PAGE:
1. Centre for Perioperative Care. Guideline for Perioperative Care for People with Diabetes Mellitus Undergoing Elective and Emergency Surgery (March 2021). Available at: [Accessed on 8th March 2021]
  2. Busetto L, Dicker D, Azran C et al. Practical Recommendations of the Obesity Management Task Force of the European Association for the Study of Obesity for the Post-Bariatric Surgery Medical Management. Obesity Facts 2017;10:597 – 632. DOI: 10.1159/000481825
  3. Joint Formulary Committee. British National Formulary (online) London: BMJ Group and Pharmaceutical Press. [Accessed on 1st March 2021]
  4. Summary of Product Characteristics – Actrapid® (human insulin) 100 international units/ml, Solution for Injection in a vial. Novo Nordisk Limited. Accessed via 01/03/2021 [date of revision of the text October 2020]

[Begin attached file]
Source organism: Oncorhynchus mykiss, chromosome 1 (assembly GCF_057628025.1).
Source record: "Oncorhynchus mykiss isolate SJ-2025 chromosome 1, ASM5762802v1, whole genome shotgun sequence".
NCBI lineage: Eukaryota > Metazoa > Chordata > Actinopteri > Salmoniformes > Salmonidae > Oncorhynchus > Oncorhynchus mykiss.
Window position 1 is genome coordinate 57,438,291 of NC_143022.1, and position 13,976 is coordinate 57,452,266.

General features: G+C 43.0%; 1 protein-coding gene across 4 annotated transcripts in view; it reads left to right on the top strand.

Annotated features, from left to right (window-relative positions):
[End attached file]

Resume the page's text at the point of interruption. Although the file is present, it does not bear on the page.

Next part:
5. Summary of Product Characteristics – Apidra® (insulin glulisine) SoloStar 100 Units/ml solution for injection in a pre-filled pen. SANOFI. Accessed via 01/03/2021 [date of revision of the text September 2020]
  6. Insulin. In: Brayfield A (Ed), Martindale: The Complete Drug Reference. London: The Royal Pharmaceutical Society of Great Britain. [Accessed 1st March 2021]
  7. Baxter K, Preston CL (eds), Stockley’s Drug Interactions (online) London: Pharmaceutical Press. [Accessed 1st March 2021]
  8. European Medicines Agency: Guidance on prevention of medication errors with high-strength insulins. 27 November 2015. Available at: [Accessed 1st March 2021)